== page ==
Thursday, July 10, 2008

My boy has moved!

I lost the bet; I cried at the airport. :)

Kids are off on their usual summer jaunt to their Dad's... but only my daughter will return; my son has decided to move in with his dad and become a Texan! Since he's starting high school this year (can you IMAGINE???) it was a logical year to make the transition if he was going to do it.

And, because I'm me and therefore incapable of feeling without analyzing :) I noticed a difference between feeling sad and being upset. I'm not upset about his moving. I don't tell myself any negative stories about it ('he doesn't love me, I'm being abandoned, etc.') I know he loves me; I'm fortunate in that I don't ever question that from my kids. And, I understand that a teenage guy really needs a DAD around as he's growing up, and that the ADHD probably will do better in the more structured household that isn't being run by a grown-up ADHDer. :) I'm excited that he has the opportunity, because he's going to get to go to a very good high school, one of the best in the country; and I'm proud of him for having the courage to take what is a big leap into the unknown for an almost-15-year-old.

And, even though I am not upset about his move, I am sad that I won't see him very often (yearly visits, like his dad gets now), and won't see the day-to-day changes, and be there when he comes home from his first date, and when he gets his license (OK, maybe I won't be sad about missing THAT part. I have enough grey hairs already, thanks! :) ) and all that. Little stuff, like not being with him on his birthday.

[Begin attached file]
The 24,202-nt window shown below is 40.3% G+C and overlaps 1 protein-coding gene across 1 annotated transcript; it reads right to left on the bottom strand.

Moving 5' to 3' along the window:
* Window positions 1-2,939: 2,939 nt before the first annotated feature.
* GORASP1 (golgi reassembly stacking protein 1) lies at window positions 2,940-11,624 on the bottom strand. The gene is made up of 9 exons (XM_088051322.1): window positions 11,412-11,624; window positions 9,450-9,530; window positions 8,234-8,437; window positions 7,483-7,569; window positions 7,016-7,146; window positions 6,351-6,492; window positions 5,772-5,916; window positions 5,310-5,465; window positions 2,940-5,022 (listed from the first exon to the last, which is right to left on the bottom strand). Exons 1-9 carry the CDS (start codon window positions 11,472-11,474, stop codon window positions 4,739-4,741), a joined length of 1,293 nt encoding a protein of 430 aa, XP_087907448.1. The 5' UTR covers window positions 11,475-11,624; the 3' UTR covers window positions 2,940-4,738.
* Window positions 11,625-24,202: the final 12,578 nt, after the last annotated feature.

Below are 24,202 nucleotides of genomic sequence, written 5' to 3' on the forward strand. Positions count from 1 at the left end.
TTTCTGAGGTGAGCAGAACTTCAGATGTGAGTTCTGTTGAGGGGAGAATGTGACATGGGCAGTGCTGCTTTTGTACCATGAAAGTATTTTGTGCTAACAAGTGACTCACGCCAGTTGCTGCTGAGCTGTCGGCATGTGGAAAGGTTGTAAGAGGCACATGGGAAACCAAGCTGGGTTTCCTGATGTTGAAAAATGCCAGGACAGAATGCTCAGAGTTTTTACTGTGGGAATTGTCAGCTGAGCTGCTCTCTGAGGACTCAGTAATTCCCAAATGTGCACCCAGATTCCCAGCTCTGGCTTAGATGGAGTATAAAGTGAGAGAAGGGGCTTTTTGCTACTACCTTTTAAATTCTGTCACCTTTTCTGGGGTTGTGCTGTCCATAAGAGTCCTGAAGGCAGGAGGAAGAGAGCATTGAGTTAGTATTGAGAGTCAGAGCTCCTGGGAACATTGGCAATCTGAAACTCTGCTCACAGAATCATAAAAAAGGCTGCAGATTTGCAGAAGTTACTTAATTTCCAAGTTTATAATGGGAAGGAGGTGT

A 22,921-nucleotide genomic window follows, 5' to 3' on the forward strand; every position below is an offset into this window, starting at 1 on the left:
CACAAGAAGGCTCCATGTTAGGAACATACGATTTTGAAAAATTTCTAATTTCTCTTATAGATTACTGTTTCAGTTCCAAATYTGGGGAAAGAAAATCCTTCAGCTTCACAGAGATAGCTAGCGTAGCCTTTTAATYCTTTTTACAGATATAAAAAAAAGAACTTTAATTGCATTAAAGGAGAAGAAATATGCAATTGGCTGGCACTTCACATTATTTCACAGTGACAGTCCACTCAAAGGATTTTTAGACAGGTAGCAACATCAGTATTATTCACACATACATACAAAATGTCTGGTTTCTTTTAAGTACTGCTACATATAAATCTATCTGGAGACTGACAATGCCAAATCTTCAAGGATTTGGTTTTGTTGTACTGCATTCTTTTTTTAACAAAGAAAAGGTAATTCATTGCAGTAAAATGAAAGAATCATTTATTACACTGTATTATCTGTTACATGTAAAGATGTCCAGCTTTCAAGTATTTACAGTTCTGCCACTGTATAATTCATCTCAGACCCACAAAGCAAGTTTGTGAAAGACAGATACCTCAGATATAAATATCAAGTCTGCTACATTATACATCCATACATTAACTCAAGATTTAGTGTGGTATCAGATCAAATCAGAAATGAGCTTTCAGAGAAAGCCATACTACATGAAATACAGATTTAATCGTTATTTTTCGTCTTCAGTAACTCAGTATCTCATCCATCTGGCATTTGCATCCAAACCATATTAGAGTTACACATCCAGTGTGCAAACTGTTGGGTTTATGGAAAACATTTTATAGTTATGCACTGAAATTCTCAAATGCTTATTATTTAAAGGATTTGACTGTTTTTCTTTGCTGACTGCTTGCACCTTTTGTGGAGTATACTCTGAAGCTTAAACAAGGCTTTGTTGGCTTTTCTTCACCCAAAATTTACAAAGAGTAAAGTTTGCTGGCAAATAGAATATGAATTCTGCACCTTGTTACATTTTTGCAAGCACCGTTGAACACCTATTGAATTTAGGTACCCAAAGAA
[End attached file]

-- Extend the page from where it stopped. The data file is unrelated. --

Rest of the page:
Ah, change. You'd think that since it's constant, we'd all get more used to it, but no one really seems to, do they?

Tuesday, July 08, 2008

I has a generation!

I'm not Gen X. I'm not a baby boomer.

I'm Generation Jones.

Makes sense to me.

* Note: Yes, the technical 'end date' for Jones is '65. But a) some demographic studies argue '67 or '68 and I think that's more accurate. b) Most of my classmates were born 65-67, and I contend that you get raised based on what grade you're in, not what age you are, when you're a 'different' age than most of your classmates. c) I can tell you that even when we were in high school, we knew that starting about two grades after me, people were -different-. Significantly different attitudes, actions, paradigms. Had we thought more deeply about it, we would indeed have said that they were far more cynical than we were. Therefore, my experience was that Generation X started, at least where I grew up, with people who graduated high school in about '87. I would argue that Generation Jones consists of those who graduated high school between about '74 through '85 or '86.